(CNN) — When 29-year-old Nicki Sung was collecting her New Year's Eve coke in a Kuala Lumpur hotel lobby, she wanted something to remember the night by.

She says she placed a watermelon in her hotel room with a pin, then asked hotel staff to get it to a water bowl outside. She says she felt a sharp pain in her hand, then moved to her bed and numbness spread down the wrist.

She went to the hospital, where doctors told her that the pin, which had served no purpose other than to hold her phone, was a thermometer that had become contaminated by the flu virus she had been exposed to, the Telegraph reported. The infection had made its way from her palm into her wrist, and spread through her body to her ankles and fingers.

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On Monday, doctors told her that the surgical cast she had worn for the year might have made it possible for the infection to spread. She was admitted to hospital and given an intravenous drip and bed rest.

The infection was preventable, she was told by doctors. But without wearing the cast, Sung said, she wouldn't have known how she became infected.

She remains in hospital and her condition is currently stable, she told the Telegraph. She is due to leave on Thursday.

'Not something you see every day'

Sung was one of four people infected by poliomyelitis, and although the virus was eradicated from Malaysia in 2000, it was not eradicated in that part of the world. This is one of the reasons it remains a public health emergency of international concern in Malaysia.

The other people who had infections were an 11-year-old and a retired couple, The Daily Mail reported.

"In health terms, they are lucky and others in developing countries are not," said Dr. Siti Farisah Abdul Rahman, director of Kuala Lumpur's Infectious Diseases Centre.

The hot climate -- with only four average days of rain per year -- makes it impossible to sterilize equipment.

"If someone touches someone else's breast, it doesn't take too long (for the virus to get into) the blood," said Dr. Mahmood Ali, a consultant infectious disease physician at MGH Hospital in Boston. "You need something like a thermometer for that."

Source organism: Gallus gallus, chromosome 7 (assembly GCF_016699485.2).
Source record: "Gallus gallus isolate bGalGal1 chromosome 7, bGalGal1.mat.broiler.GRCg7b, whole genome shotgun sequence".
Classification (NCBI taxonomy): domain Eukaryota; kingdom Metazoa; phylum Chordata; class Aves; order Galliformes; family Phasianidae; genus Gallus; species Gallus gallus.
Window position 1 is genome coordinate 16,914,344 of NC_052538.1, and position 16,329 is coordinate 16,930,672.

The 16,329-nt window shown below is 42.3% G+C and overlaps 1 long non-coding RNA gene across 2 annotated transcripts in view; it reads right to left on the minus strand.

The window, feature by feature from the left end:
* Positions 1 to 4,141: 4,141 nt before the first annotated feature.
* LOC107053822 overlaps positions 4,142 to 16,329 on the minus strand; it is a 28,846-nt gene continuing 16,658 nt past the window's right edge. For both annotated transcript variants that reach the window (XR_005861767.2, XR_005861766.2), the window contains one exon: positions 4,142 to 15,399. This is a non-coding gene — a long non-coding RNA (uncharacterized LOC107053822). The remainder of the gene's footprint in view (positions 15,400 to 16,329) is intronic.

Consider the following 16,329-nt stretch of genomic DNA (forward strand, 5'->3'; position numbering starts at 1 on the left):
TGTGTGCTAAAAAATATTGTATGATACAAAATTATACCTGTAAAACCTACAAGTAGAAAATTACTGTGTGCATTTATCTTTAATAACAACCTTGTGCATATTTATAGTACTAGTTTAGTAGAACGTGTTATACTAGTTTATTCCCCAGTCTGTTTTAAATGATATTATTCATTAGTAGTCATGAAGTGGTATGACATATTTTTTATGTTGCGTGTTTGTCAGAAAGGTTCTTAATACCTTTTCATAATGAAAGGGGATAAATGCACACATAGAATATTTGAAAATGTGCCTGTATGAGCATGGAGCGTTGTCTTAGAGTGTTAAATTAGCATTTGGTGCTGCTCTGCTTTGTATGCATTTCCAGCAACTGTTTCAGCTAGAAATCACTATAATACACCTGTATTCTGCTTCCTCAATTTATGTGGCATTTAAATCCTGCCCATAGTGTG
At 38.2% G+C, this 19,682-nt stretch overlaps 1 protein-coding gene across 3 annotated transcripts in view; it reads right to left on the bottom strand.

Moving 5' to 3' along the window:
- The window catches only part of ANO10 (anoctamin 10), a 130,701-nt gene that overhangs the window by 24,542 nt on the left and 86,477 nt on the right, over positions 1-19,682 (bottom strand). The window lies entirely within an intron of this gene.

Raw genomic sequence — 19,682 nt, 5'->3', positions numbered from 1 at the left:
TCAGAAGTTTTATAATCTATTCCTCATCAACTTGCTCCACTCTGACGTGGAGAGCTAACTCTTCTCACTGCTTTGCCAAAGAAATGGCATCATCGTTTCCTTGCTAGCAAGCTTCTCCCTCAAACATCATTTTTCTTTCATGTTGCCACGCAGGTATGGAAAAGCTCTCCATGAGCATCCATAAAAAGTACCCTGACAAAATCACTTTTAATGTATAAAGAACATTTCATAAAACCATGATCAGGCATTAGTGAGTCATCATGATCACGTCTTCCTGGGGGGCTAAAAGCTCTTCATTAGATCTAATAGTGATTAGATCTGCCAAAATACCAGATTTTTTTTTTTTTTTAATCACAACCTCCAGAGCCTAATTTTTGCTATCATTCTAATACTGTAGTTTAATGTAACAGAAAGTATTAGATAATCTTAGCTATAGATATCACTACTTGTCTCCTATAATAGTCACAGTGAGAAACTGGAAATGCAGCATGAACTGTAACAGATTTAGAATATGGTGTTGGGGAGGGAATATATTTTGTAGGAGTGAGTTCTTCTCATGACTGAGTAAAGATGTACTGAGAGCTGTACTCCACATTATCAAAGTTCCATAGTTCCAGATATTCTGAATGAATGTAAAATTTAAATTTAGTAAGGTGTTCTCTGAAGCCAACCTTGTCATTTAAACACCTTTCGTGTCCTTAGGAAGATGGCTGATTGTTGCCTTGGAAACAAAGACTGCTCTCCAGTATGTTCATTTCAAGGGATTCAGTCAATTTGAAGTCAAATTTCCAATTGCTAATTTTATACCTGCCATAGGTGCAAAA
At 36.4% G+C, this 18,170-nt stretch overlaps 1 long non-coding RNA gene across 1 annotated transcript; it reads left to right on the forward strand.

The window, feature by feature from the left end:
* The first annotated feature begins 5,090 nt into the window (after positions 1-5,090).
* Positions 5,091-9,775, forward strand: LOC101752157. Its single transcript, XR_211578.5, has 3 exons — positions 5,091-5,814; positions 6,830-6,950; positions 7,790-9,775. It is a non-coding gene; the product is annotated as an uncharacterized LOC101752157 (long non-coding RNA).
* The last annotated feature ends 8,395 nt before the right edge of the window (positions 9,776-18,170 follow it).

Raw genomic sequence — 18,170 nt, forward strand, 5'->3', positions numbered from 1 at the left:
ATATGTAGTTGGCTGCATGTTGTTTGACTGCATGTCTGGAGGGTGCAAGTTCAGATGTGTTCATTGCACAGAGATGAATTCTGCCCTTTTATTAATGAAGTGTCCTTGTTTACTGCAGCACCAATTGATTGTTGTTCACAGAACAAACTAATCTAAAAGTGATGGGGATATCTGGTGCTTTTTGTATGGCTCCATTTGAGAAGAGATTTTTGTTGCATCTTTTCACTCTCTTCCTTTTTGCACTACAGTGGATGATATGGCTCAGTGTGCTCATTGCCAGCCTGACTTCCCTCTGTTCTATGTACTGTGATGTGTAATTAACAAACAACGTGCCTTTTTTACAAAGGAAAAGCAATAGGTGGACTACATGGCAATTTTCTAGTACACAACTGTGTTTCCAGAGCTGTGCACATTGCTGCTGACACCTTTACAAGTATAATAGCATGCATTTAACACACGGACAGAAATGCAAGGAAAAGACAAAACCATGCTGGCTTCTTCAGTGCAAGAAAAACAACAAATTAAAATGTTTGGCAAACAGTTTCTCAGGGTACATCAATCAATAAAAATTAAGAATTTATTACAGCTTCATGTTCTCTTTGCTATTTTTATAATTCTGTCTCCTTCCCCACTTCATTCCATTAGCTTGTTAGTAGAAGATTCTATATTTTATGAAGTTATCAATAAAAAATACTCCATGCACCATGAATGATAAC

"The last case of poliomyelitis that we had in Malaysia was in 2001, and we managed to eliminate it in another year," Ali told CNN. "But for this to happen again in my career, I would say it is a 'once in a lifetime' chance."

In the decade since, regular vaccinations have been implemented in Malaysia, and no cases of the virus have been reported in any part of the country.

Sharon Chen, a specialist in the prevention of Polio -- aka Polio vaccinia -- at the Royal National Institute of Blind People in the UK, has worked with the World Health Organization to create a mathematical model to estimate the likelihood of a more widespread epidemiologic outbreak in Malaysia.

She told CNN the odds of another large-scale outbreak were low, but not impossible.

"It's very unlikely that they will have another outbreak. But if there was an outbreak in a city with 1.5 million or so people, the chance for it happening here is high."

The bottom line, experts say, is that anyone can contract the virus by touching a contaminated surface. By wearing a cast on her ankle, it is possible that Sung was unable to be checked to see if it had entered her body by touching other people's bodies.

"That's why it's very important to wash your hands after you touch a surface that is contaminated," said Ali.

Courtesy of Rock Valley Rescue